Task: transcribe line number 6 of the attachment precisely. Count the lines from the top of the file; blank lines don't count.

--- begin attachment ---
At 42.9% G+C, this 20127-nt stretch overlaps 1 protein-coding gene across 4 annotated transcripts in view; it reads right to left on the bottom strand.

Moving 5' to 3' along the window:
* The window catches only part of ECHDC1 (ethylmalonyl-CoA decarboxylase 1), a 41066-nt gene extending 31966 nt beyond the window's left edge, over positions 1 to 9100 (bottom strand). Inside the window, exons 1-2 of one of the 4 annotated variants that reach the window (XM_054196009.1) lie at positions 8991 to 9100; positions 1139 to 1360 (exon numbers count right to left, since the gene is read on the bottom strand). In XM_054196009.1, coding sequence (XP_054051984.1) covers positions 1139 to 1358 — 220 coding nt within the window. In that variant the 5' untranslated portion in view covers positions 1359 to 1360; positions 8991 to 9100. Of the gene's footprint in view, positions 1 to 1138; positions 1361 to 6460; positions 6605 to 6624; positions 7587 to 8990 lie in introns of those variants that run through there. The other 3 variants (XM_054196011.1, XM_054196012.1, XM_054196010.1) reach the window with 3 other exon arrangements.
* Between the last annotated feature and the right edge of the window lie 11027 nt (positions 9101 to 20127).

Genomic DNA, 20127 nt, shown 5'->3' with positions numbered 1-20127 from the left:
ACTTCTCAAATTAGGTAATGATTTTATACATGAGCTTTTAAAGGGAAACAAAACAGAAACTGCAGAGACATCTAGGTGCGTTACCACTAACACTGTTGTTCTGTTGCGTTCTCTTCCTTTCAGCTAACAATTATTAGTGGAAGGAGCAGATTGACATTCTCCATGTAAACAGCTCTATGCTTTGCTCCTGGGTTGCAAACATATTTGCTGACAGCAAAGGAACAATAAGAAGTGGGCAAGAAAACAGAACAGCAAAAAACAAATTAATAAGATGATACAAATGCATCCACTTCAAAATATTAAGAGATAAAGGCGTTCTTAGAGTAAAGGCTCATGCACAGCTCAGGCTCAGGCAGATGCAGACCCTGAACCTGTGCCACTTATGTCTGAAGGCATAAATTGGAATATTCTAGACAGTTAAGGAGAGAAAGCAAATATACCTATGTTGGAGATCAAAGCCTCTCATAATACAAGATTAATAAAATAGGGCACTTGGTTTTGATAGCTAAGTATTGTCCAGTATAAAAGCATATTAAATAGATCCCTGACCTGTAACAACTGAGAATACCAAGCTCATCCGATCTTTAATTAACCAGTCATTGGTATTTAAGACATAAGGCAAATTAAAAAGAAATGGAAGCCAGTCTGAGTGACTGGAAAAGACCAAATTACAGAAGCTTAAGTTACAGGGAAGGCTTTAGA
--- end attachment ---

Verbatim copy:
ACTTCTCAAATTAGGTAATGATTTTATACATGAGCTTTTAAAGGGAAACAAAACAGAAACTGCAGAGACATCTAGGTGCGTTACCACTAACACTGTTGTTCTGTTGCGTTCTCTTCCTTTCAGCTAACAATTATTAGTGGAAGGAGCAGATTGACATTCTCCATGTAAACAGCTCTATGCTTTGCTCCTGGGTTGCAAACATATTTGCTGACAGCAAAGGAACAATAAGAAGTGGGCAAGAAAACAGAACAGCAAAAAACAAATTAATAAGATGATACAAATGCATCCACTTCAAAATATTAAGAGATAAAGGCGTTCTTAGAGTAAAGGCTCATGCACAGCTCAGGCTCAGGCAGATGCAGACCCTGAACCTGTGCCACTTATGTCTGAAGGCATAAATTGGAATATTCTAGACAGTTAAGGAGAGAAAGCAAATATACCTATGTTGGAGATCAAAGCCTCTCATAATACAAGATTAATAAAATAGGGCACTTGGTTTTGATAGCTAAGTATTGTCCAGTATAAAAGCATATTAAATAGATCCCTGACCTGTAACAACTGAGAATACCAAGCTCATCCGATCTTTAATTAACCAGTCATTGGTATTTAAGACATAAGGCAAATTAAAAAGAAATGGAAGCCAGTCTGAGTGACTGGAAAAGACCAAATTACAGAAGCTTAAGTTACAGGGAAGGCTTTAGA